Despite all the symptoms, I don't think this is an exacerbation. I could be wrong, but having had a major episode just 3 months ago, I can't see another one coming so soon after. Plus, this one is so different from the last. Last time it hit me quickly, but this time it's slowly building up and getting worse. But you know what, exacerbation or not, I feel like crap.

As of this morning, my entire left leg is heavy and numb and so is my right foot. My legs are covered in prickly, burning hot pain that runs all up and down them and gets worse in any spot that's touched. I also have a pressure (like my head is being squeezed) and stabbing headache on the right side that's causing my eye to throb and water. I'm incredibly fatigued and sleeping all day and all night with little difficulty. When awake, I'm pretty alert, but I have moments where I completely zone/space out and can't think at all. This is one of the more puzzling symptoms, because when it happens I feel like I completely disconnect from my body and am just sitting next to myself. It's really strange.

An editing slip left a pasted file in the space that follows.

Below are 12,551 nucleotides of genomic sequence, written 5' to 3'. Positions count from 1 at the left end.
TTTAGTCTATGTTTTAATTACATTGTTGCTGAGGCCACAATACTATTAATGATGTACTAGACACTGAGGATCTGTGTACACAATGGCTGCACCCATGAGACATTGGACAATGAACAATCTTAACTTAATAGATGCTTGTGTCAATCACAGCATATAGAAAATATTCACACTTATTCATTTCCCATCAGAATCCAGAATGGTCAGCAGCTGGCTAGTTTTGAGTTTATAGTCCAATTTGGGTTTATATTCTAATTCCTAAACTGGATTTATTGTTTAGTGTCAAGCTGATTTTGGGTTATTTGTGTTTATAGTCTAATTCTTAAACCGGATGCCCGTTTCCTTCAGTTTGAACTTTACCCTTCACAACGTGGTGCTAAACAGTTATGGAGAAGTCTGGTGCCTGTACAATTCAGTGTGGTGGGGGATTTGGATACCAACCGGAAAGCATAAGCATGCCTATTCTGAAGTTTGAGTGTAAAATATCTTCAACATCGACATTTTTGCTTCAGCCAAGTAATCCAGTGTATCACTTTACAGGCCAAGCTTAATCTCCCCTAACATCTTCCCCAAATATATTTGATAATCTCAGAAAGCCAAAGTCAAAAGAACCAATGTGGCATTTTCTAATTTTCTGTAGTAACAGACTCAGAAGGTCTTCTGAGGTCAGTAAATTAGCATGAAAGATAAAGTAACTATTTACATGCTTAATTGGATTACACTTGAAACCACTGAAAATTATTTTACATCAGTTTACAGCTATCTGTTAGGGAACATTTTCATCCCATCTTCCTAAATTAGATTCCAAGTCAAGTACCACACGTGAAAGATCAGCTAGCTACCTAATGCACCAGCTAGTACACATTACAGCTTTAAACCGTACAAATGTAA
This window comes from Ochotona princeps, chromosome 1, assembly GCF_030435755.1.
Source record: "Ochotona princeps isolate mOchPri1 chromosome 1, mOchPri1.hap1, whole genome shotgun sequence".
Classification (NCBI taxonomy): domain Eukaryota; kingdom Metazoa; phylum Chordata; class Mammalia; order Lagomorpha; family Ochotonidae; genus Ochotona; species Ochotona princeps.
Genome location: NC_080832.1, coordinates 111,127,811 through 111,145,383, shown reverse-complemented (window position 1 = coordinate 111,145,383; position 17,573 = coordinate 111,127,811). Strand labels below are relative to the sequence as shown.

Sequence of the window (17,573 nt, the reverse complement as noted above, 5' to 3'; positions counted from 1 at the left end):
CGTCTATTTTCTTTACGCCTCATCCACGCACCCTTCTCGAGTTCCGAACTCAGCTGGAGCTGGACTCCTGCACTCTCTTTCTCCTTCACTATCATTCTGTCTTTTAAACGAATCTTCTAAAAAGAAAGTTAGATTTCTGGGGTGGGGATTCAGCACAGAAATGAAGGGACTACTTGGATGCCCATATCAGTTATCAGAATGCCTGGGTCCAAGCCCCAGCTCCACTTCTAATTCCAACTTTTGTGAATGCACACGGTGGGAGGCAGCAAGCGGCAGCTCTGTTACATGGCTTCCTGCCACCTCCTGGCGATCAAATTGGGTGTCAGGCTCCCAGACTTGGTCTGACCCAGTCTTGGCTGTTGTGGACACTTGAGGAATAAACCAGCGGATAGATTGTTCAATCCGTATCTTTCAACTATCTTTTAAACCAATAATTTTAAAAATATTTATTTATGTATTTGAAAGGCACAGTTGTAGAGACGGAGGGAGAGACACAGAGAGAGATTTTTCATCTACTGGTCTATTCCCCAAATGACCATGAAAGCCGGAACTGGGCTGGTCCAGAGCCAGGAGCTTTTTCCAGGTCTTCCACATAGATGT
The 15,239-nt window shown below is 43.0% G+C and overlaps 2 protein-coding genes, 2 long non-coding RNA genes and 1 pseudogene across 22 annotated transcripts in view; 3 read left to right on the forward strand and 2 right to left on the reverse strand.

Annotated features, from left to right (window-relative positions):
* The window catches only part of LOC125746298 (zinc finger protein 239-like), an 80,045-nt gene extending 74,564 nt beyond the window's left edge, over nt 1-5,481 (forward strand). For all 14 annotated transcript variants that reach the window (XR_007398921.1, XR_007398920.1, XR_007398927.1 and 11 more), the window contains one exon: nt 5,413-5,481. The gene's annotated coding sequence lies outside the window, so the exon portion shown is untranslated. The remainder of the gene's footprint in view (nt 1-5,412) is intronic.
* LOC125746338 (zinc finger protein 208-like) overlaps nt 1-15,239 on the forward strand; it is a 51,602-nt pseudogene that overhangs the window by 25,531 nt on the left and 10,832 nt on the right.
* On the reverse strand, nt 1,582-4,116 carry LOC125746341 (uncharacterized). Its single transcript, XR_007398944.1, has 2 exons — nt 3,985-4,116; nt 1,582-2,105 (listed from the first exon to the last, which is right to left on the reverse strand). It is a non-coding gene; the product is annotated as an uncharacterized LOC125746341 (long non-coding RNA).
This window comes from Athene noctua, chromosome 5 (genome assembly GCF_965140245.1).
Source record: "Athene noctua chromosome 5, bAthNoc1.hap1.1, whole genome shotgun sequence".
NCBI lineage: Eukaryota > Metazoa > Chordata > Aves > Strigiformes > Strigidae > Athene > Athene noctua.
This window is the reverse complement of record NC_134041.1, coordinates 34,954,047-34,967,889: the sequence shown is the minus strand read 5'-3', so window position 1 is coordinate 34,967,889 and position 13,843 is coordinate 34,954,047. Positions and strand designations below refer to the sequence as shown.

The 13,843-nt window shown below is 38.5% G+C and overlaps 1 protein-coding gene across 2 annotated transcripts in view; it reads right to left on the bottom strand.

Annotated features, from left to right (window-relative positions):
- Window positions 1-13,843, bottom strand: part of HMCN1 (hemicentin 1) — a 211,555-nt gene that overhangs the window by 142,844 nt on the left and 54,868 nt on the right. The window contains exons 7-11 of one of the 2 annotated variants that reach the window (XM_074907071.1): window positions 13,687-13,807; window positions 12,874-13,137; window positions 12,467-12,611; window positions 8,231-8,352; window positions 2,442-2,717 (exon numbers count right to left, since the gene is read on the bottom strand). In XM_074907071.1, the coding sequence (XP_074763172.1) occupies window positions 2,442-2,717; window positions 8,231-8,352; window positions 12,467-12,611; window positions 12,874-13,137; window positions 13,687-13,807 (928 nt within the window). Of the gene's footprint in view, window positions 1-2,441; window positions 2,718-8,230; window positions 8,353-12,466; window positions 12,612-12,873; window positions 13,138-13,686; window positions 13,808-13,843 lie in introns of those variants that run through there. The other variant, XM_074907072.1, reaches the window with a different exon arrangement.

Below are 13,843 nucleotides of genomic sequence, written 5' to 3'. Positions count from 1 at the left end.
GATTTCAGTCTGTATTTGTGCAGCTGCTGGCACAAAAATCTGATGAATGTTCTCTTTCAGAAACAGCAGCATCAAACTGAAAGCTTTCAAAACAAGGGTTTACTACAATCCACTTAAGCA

So, I'm just trying to cope and let my body heal. I see the neuro next Wednesday and am gonna try to tough it out until then. For now, I am thankful for the internet and that we have a tv in the bedroom.

Wednesday, September 16, 2009

30 Things

Thanks to one of my favorite blogs,, I was alerted that it is National Invisible Chronic Illness Week. Multiple Sclerosis is often described as an invisible illness, especially for sufferers who don't use mobility aides. To commemorate this week, I've decided to complete their "30 Things" meme. Enjoy!

30 Things About My Invisible Illness You May Not Know

1. The illness I live with is: Multiple Sclerosis

2. I was diagnosed with it in the year: 2009 (March 5)

3. But I had symptoms since: at least 2002-2003